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5 Ways for Chronic Illness Warriors to Minimize Stress During the Holidays

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The hustle and bustle of the holiday season is fast approaching. Personally, I love this time of year. The lights, the music, the feelings of warmth in the air…it all means so much to me. Some of you may feel the same, and others may feel quite differently. The holidays can create a massive amount of stress for those with a chronic illness. It can be downright exhausting at times. I’ve come up with a list of five tips that have helped me, and will hopefully help you, have a more enjoyable holiday season.

1. Make a list and check it twice: If you plan to travel during the holidays, make a list of items you need to pack to manage your illness. This list will look different for everyone, but some key items to include might be medications and supplements, heating pad, your doctor’s contact information, any comfort items you may need for sleep, etc. Knowing that I’m prepared in travel takes a burden off my shoulders, so I can enjoy time with my family and friends.

2. Fill prescriptions and schedule appointments ahead of time: Make sure you have all your prescriptions up-to-date and refilled in time for the holidays. If you plan to travel, especially longer distances, carry more medication than you may need just in case. You do not want to be stuck somewhere during your travels and possibly run out. Also, schedule any appointments for treatments you may need as close to the holidays as possible. That way, when the festivities begin, you’ll be feeling as good as you possibly can.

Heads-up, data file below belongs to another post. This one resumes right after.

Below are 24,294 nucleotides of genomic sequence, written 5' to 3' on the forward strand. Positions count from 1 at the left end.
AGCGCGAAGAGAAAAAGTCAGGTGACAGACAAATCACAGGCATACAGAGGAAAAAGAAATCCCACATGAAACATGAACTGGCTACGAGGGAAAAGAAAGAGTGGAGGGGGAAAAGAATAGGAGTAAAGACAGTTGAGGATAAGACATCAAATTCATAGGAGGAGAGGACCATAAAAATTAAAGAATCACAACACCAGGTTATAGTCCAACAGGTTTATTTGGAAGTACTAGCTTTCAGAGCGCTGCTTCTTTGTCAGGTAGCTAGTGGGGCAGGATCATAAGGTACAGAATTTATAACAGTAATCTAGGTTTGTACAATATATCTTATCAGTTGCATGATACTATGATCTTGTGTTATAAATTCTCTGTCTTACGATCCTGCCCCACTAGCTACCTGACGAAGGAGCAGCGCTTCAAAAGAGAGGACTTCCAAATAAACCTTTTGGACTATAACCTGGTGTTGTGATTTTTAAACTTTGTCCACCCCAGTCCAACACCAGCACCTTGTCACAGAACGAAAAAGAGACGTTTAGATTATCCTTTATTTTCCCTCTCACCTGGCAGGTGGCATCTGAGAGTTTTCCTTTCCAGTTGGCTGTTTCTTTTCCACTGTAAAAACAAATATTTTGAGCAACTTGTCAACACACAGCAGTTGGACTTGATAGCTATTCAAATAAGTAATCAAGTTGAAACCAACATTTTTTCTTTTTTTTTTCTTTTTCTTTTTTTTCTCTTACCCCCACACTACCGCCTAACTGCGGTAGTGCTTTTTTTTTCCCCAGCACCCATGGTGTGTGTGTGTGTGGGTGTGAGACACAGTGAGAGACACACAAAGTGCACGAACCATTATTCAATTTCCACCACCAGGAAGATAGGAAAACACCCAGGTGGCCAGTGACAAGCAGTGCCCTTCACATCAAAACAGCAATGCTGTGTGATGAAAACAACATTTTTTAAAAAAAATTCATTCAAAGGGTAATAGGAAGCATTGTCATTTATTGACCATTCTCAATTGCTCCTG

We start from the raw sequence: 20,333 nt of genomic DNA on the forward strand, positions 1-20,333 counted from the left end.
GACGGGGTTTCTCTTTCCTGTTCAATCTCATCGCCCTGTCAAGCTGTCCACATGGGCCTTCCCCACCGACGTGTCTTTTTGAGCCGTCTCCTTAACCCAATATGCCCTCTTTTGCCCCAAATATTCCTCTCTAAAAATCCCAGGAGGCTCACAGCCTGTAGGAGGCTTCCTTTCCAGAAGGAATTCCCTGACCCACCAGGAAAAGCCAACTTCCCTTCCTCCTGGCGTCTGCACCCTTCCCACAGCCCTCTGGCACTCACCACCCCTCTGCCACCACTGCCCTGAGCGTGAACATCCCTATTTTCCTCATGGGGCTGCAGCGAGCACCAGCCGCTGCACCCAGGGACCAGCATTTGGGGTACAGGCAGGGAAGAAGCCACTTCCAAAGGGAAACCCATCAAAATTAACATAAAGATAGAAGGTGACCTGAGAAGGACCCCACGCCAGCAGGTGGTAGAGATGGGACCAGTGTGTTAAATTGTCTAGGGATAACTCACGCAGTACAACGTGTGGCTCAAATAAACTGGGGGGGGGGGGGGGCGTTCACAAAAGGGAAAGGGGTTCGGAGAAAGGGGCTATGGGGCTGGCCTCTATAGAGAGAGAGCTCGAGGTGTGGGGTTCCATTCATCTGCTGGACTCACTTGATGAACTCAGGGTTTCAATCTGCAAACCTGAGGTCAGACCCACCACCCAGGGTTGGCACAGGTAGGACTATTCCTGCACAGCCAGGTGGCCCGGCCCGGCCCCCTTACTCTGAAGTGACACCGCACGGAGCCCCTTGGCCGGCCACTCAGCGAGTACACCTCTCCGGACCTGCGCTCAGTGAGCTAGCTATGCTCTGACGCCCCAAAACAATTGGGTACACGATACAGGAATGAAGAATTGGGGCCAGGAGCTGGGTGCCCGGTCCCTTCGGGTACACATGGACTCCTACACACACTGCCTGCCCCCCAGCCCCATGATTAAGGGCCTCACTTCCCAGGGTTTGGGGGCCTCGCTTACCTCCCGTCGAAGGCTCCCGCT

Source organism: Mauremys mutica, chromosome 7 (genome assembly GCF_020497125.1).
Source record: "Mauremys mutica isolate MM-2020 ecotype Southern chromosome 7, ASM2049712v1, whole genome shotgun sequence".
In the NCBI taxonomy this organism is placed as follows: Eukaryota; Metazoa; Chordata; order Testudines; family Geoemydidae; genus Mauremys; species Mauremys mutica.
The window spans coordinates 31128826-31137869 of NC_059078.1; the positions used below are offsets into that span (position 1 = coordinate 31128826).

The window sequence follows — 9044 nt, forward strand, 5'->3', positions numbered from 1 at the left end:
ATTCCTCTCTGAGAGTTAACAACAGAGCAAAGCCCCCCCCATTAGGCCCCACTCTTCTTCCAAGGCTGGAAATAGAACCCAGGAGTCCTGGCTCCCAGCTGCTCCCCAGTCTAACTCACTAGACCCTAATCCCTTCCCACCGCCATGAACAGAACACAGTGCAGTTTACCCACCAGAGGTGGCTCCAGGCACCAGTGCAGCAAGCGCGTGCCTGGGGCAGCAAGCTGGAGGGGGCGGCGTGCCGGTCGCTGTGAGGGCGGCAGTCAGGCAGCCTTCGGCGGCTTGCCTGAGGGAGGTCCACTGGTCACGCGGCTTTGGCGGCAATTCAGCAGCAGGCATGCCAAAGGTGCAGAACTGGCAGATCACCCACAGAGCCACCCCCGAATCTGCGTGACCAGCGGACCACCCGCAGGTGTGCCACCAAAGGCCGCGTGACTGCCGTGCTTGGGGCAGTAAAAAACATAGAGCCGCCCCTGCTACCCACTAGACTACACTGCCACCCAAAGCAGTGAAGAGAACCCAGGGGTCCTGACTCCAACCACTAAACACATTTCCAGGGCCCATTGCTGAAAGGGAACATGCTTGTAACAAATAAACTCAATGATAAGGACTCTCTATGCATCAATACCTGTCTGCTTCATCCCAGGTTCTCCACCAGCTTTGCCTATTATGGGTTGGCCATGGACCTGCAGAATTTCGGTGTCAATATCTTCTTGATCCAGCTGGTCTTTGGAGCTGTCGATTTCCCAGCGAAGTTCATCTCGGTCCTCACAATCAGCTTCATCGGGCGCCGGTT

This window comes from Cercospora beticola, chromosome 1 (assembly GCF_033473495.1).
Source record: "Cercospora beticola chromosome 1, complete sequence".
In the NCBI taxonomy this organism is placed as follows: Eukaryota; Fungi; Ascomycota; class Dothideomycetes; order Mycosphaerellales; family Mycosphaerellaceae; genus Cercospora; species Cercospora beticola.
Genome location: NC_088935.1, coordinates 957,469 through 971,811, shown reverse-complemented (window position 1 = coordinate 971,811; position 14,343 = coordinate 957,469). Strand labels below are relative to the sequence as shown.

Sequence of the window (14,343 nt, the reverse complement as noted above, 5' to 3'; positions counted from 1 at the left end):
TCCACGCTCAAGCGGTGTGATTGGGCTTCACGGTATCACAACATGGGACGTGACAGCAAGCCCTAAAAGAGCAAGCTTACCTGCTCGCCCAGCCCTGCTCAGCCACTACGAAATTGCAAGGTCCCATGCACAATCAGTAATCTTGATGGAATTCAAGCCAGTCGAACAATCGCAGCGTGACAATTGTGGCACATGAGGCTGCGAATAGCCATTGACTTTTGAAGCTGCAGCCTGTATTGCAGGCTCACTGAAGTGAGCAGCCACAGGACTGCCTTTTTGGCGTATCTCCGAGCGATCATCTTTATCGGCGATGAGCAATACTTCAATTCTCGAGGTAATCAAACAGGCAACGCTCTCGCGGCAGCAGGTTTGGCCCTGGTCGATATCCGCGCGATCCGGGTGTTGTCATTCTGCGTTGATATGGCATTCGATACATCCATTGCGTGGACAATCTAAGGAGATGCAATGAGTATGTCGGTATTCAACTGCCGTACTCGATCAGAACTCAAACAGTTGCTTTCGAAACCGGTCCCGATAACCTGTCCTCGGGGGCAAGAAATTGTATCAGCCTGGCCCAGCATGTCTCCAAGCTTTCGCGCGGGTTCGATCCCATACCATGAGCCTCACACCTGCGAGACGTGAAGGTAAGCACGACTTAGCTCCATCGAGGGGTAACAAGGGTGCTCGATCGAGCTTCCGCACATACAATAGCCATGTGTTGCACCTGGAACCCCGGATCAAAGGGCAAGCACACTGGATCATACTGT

3. Food prep: Let’s face it, food plays a huge role during the holidays. If you have a food allergy or sensitivity, be sure to let your family know in advance. If you are able, prepare a dish or two to contribute to the meal. If you’re like me, you may worry about feeling like a burden. Chances are, your family will be more than happy to accommodate and prepare food that is safe for you, just give them plenty of notice. If you’re going to a holiday dinner for work or anything like that, find out the menu and let them know about your needs ahead of time as well.

4. Be present rather than giving presents: When you struggle with a chronic illness, money can be tight. A majority of your income goes toward medical expenses, and you’re not left with much in between. I love giving gifts to others, but the financial burden that goes along with that is the most stressful aspect of the holiday season, at least in my case. Do not be afraid to opt out of the gift exchange if it’s just not in your budget or suggest doing things on a smaller scale. One idea would be to do a Secret Santa gift exchange with a set limit. Another option would be for everyone to pitch in what they could and donate to a charity. You can have meaningful experiences without physical things. And remember, being present with each other is the greatest gift anyone could give or receive.

5. Self-care: Most importantly, do not forget about self-care during the holidays. I know it’s an incredibly busy time, but it is vital to take time-outs during the season to do what you need to do for you. Listen to your body. If you need to skip out on a gathering, do it. You are not being selfish. As much as we would like to just be OK and not have to slow down this time of year, unfortunately, our health and our bodies still need the same amount of attention and care. Your loved ones will understand. Give yourself any physical or mental health breaks you may need. You deserve it.

I hope you have a wonderful holiday season, filled with comfort and joy.

Getty Image by EarnestTse

Originally published: November 14, 2018
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